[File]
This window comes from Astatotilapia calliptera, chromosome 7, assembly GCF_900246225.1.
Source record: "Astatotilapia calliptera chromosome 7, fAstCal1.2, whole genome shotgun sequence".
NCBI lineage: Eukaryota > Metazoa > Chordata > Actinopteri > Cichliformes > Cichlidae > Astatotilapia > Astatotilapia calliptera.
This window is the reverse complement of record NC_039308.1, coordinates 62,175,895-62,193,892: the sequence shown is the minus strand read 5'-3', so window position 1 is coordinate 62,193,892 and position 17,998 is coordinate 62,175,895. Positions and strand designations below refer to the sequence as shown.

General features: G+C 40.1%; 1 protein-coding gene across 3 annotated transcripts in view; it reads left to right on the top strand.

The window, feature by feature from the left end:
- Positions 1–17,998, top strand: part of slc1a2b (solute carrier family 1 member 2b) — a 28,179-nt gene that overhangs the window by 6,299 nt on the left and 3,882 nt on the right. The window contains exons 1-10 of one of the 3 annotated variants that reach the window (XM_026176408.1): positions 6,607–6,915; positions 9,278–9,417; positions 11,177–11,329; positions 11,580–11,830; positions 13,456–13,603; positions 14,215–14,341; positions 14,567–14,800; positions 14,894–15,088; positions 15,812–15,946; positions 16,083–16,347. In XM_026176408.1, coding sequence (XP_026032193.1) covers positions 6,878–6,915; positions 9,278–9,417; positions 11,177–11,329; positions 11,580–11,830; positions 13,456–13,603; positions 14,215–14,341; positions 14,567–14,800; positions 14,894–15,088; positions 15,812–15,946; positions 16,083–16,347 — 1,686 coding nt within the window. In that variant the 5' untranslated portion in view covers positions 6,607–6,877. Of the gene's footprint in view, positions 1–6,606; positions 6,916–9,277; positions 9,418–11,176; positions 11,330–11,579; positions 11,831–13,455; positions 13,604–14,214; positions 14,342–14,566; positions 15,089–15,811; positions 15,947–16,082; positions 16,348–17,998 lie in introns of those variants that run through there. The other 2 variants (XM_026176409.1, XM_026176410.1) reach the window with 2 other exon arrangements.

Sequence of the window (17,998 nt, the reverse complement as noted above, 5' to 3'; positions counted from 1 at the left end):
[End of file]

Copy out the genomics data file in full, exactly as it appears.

This window comes from Astatotilapia calliptera, chromosome 7, assembly GCF_900246225.1.
Source record: "Astatotilapia calliptera chromosome 7, fAstCal1.2, whole genome shotgun sequence".
NCBI lineage: Eukaryota > Metazoa > Chordata > Actinopteri > Cichliformes > Cichlidae > Astatotilapia > Astatotilapia calliptera.
This window is the reverse complement of record NC_039308.1, coordinates 62,175,895-62,193,892: the sequence shown is the minus strand read 5'-3', so window position 1 is coordinate 62,193,892 and position 17,998 is coordinate 62,175,895. Positions and strand designations below refer to the sequence as shown.

General features: G+C 40.1%; 1 protein-coding gene across 3 annotated transcripts in view; it reads left to right on the top strand.

The window, feature by feature from the left end:
- Positions 1–17,998, top strand: part of slc1a2b (solute carrier family 1 member 2b) — a 28,179-nt gene that overhangs the window by 6,299 nt on the left and 3,882 nt on the right. The window contains exons 1-10 of one of the 3 annotated variants that reach the window (XM_026176408.1): positions 6,607–6,915; positions 9,278–9,417; positions 11,177–11,329; positions 11,580–11,830; positions 13,456–13,603; positions 14,215–14,341; positions 14,567–14,800; positions 14,894–15,088; positions 15,812–15,946; positions 16,083–16,347. In XM_026176408.1, coding sequence (XP_026032193.1) covers positions 6,878–6,915; positions 9,278–9,417; positions 11,177–11,329; positions 11,580–11,830; positions 13,456–13,603; positions 14,215–14,341; positions 14,567–14,800; positions 14,894–15,088; positions 15,812–15,946; positions 16,083–16,347 — 1,686 coding nt within the window. In that variant the 5' untranslated portion in view covers positions 6,607–6,877. Of the gene's footprint in view, positions 1–6,606; positions 6,916–9,277; positions 9,418–11,176; positions 11,330–11,579; positions 11,831–13,455; positions 13,604–14,214; positions 14,342–14,566; positions 15,089–15,811; positions 15,947–16,082; positions 16,348–17,998 lie in introns of those variants that run through there. The other 2 variants (XM_026176409.1, XM_026176410.1) reach the window with 2 other exon arrangements.

Sequence of the window (17,998 nt, the reverse complement as noted above, 5' to 3'; positions counted from 1 at the left end):